If It's Dead, Then Why Does it keep Popping Up?

Quincy Brown


A couple of days ago, a friend shared with me a Facebook post on Latin. It was a multiple-choice test, to determine if I was a Latin master. To my surprise, I scored 9 out of 10! The test was fun for bragging rights and allowed me to show off my limited knowledge of Latin words; most of which I came across during my doctoral studies and the others from “Googling" the names of medication so that I can order the cheaper generic brand.

Most of us either use or hear Latin words; we’re just unaware of it.  For instance, we use words like ad hoc, agenda, alibi, bonus, bona fide, conglomerate, etcetera, impromptu, status quo, versus, vice versa, and veto all the time. Since we’ve used these words for so long, we accept and assume that everyone else knows.

Easter Sunday is right around the corner. Many churches assume that people will be attending their church. Most of these churches are in the middle of boosting Facebook advertising for Holy Week, the last week of Jesus’ earthly life. These ads highlight the longstanding traditions of special ceremonies such as communion, foot washing, seven last words, and so on. As a Facebook troll, I've lost count of how many church ads for Easter I've seen. Some are colorful graphics, while others have pictures of people who will be speaking in some fashion.
Church services also have some unusual names such as Maundy Thursday and Tenebrae or Good Friday Service. Both of these services share Latin words. Tenebrae means “darkness” and Maundy, no, not Monday, means “command,” taken from Jesus instruction to his disciples: A new commandment I give you, that you love one another; even as I have loved you, that you also love one another.”
Latin was not an elective in high school. Mrs. Caldwell, my senior English teacher, once told me the reason Latin is a dead language. I responded, "Well if it's so dead, then why does it keep popping up in everyday use?" It was a snarky 17-year old teenaged answer then, but thirty-two years later, I'm still asking the question of why it keeps popping, but now I ask it through the lens of the church and not Latin.
Technically Latin didn't die. When the Roman Empire collapsed, Latin transformed into a simplified version called Vulgar Latin and then gradually into Spanish, French, Italian, Portuguese, and Romanian. Latin is still around, in a newfound life in a simplified form. Latin's new simplified structure makes it accessible to more people.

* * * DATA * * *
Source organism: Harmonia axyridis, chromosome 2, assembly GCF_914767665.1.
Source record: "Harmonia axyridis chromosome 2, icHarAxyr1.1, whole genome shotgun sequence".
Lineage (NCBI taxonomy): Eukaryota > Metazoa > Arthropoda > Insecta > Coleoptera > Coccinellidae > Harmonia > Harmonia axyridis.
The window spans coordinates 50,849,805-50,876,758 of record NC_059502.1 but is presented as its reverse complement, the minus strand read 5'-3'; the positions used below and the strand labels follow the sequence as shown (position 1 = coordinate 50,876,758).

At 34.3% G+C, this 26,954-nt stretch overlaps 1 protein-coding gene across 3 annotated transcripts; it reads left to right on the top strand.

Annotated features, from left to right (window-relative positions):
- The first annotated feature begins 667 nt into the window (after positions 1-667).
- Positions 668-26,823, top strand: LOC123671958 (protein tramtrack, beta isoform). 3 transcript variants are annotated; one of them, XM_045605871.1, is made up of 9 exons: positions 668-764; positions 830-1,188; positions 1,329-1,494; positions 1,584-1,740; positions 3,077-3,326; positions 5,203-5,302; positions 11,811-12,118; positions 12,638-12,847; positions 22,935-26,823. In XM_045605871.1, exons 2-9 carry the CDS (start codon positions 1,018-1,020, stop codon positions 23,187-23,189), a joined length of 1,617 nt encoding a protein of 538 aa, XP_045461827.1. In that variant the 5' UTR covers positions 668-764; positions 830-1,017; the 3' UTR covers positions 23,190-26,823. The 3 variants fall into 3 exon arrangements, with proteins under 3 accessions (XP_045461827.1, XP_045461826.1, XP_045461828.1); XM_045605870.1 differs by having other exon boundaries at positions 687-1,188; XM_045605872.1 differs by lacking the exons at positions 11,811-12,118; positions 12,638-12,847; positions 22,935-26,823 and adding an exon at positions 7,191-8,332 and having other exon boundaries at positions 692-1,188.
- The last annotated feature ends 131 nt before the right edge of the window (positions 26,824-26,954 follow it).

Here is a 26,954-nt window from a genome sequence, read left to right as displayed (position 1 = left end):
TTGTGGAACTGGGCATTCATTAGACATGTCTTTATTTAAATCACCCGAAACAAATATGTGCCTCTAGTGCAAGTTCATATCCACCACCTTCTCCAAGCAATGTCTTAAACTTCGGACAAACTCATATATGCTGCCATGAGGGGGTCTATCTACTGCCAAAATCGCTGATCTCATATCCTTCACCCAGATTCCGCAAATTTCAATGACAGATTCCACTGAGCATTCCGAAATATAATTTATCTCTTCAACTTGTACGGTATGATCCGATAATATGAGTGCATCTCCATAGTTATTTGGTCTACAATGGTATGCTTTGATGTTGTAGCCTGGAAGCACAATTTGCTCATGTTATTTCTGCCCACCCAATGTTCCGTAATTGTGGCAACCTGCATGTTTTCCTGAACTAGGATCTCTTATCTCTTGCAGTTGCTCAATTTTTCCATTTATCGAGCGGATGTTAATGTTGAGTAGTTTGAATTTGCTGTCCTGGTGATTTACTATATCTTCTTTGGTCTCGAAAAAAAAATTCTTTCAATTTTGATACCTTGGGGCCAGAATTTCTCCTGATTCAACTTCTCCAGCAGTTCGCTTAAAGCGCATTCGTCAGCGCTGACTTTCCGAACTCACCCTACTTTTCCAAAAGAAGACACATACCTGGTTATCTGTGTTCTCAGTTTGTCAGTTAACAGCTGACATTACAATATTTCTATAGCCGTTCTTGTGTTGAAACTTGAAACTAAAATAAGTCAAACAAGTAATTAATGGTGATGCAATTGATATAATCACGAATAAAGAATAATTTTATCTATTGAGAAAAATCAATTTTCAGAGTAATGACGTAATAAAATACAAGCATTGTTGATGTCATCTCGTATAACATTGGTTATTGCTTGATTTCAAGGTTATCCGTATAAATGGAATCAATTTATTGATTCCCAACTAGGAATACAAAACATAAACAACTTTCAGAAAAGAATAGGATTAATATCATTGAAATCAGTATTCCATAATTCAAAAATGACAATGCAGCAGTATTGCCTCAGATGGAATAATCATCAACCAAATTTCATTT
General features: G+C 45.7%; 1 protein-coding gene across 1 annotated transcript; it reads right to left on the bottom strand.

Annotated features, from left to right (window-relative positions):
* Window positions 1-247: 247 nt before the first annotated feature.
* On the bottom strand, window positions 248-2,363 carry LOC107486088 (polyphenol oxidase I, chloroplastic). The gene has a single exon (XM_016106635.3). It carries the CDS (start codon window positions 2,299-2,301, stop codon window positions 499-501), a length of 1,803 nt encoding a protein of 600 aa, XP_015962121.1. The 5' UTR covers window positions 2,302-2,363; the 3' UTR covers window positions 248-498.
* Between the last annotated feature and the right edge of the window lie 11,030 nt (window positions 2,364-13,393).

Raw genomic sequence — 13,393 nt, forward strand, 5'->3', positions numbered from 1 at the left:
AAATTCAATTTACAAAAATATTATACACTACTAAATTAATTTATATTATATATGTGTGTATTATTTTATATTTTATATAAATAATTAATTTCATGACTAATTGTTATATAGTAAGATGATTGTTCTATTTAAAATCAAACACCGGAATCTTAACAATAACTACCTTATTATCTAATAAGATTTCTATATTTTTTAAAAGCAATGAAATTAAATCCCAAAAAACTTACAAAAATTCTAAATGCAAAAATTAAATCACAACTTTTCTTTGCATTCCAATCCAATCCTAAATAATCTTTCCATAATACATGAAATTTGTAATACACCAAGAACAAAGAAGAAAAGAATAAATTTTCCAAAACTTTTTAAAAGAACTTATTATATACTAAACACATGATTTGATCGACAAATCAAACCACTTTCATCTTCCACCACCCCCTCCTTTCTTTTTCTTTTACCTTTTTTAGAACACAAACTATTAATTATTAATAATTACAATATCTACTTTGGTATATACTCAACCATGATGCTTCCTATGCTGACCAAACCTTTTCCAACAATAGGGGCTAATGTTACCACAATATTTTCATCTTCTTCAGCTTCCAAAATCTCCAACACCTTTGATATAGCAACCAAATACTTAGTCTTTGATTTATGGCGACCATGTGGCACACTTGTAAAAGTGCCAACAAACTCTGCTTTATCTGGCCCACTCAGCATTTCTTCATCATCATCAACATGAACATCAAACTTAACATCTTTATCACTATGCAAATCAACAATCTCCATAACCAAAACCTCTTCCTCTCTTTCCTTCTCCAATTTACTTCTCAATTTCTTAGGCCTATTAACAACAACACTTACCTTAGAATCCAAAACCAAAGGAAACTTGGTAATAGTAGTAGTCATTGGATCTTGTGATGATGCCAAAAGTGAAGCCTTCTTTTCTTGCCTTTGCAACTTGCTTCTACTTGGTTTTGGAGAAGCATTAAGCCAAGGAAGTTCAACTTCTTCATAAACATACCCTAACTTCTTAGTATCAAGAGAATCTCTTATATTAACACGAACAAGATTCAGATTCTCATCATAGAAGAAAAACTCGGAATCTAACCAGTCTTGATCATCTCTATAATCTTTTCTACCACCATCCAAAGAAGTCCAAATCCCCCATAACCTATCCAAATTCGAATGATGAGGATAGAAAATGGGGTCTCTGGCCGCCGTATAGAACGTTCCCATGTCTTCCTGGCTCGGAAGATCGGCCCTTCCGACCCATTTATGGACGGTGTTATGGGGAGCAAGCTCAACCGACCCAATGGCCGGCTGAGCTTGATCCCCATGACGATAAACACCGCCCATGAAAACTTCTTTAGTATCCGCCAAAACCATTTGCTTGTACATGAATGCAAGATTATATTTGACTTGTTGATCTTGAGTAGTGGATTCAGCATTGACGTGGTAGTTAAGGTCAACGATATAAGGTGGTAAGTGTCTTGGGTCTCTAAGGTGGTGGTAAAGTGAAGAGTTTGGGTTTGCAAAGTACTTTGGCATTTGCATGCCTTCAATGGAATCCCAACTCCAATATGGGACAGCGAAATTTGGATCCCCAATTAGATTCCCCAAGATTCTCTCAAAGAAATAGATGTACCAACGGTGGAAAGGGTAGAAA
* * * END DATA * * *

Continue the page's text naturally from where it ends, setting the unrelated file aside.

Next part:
In many ways, providing access for more people is also what’s behind the hundreds of Easter ads on Facebook. Open access means the proverbial "CME" members, (people who only attend church annually on Christmas, Mother's Day, and Easter), as new people who will attend church for the first time.
For many of these new guests who churches are expecting to show up on Easter Sunday, the worship experience will not be their first impressions. Instead, the first impressions will occur from a Facebook post and confirmed as the newcomer drives on the church property. People will observe the parking lot, assess the physical plant, directional signage, and so on.  

In the same way that I took the multiple choice Facebook quiz on Latin, we need a checklist to ensure that we make the most of the Easter Sunday experience for people who don't know the traditions. People may not know how to say Tenebrae and are puzzled why it's called Good Friday, but we can ensure that people connect at a deeper level and to the deeper meaning of Easter.

For instance, on Easter Sunday, when a guest gets out of his or her car, please be sure that there’s someone to greet them either outside of the church or inside the church narthex or lobby. Guests need to be welcomed at least twice before they’re handed off to the ushers, who are responsible for seating people and attending to their needs during worship. After the benediction, I’ve found it to be a good practice to have greeters wish everyone farewell. But the guest experience doesn't end with the goodbye, as soon as a guest leaves, there should be some follow up to a guest's visit within 24-36 hours.
A follow-up is essential. And one of the critical metrics that a church needs to track is the retention rate from the first time to a second-time guest. As a general rule of thumb, an average church can expect 8% retention of its first-time guests. For this retention to occur, the church must invite the same amount of new people as first-time guests as the church has for its average worship attendance (AWA) for the year.
As I discovered about Latin, the Easter message can is in my response: "If it's dead, then why does it keep popping up?” Yes, Easter keeps popping up, even when we think that death, loss, and defeat surrounds us. Like Latin, Easter can be simplified to ensure more access to new people. Click here for a quick guest connection pathway to prepare to engage your new people on Easter. Will your church be ready to help people find new life during your Easter Service on Sunday?
On the Journey,


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